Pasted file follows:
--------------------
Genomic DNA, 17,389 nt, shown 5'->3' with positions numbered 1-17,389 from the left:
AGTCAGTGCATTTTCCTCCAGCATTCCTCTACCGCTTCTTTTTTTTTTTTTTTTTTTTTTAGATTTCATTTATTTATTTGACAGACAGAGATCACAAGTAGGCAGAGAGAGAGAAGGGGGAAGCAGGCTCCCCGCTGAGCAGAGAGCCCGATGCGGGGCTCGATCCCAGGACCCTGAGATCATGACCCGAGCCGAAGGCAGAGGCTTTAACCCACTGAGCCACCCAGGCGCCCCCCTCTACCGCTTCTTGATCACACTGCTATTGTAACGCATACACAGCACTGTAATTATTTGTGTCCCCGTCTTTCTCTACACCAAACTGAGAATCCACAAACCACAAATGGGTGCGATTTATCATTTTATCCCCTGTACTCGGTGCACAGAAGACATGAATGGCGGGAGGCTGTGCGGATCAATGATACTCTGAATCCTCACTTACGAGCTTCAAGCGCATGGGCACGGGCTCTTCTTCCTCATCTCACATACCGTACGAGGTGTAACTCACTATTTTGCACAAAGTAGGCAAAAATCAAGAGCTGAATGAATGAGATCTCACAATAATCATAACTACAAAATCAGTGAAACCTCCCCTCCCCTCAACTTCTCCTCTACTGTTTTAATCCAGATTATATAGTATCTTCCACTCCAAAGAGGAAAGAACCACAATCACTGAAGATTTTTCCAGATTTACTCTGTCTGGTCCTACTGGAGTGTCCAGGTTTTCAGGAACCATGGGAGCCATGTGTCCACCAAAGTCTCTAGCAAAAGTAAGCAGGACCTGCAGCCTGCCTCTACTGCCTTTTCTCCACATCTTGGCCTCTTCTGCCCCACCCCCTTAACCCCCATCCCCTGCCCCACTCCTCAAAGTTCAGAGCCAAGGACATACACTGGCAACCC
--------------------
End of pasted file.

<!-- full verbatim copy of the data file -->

Genomic DNA, 17,389 nt, shown 5'->3' with positions numbered 1-17,389 from the left:
AGTCAGTGCATTTTCCTCCAGCATTCCTCTACCGCTTCTTTTTTTTTTTTTTTTTTTTTTAGATTTCATTTATTTATTTGACAGACAGAGATCACAAGTAGGCAGAGAGAGAGAAGGGGGAAGCAGGCTCCCCGCTGAGCAGAGAGCCCGATGCGGGGCTCGATCCCAGGACCCTGAGATCATGACCCGAGCCGAAGGCAGAGGCTTTAACCCACTGAGCCACCCAGGCGCCCCCCTCTACCGCTTCTTGATCACACTGCTATTGTAACGCATACACAGCACTGTAATTATTTGTGTCCCCGTCTTTCTCTACACCAAACTGAGAATCCACAAACCACAAATGGGTGCGATTTATCATTTTATCCCCTGTACTCGGTGCACAGAAGACATGAATGGCGGGAGGCTGTGCGGATCAATGATACTCTGAATCCTCACTTACGAGCTTCAAGCGCATGGGCACGGGCTCTTCTTCCTCATCTCACATACCGTACGAGGTGTAACTCACTATTTTGCACAAAGTAGGCAAAAATCAAGAGCTGAATGAATGAGATCTCACAATAATCATAACTACAAAATCAGTGAAACCTCCCCTCCCCTCAACTTCTCCTCTACTGTTTTAATCCAGATTATATAGTATCTTCCACTCCAAAGAGGAAAGAACCACAATCACTGAAGATTTTTCCAGATTTACTCTGTCTGGTCCTACTGGAGTGTCCAGGTTTTCAGGAACCATGGGAGCCATGTGTCCACCAAAGTCTCTAGCAAAAGTAAGCAGGACCTGCAGCCTGCCTCTACTGCCTTTTCTCCACATCTTGGCCTCTTCTGCCCCACCCCCTTAACCCCCATCCCCTGCCCCACTCCTCAAAGTTCAGAGCCAAGGACATACACTGGCAACCC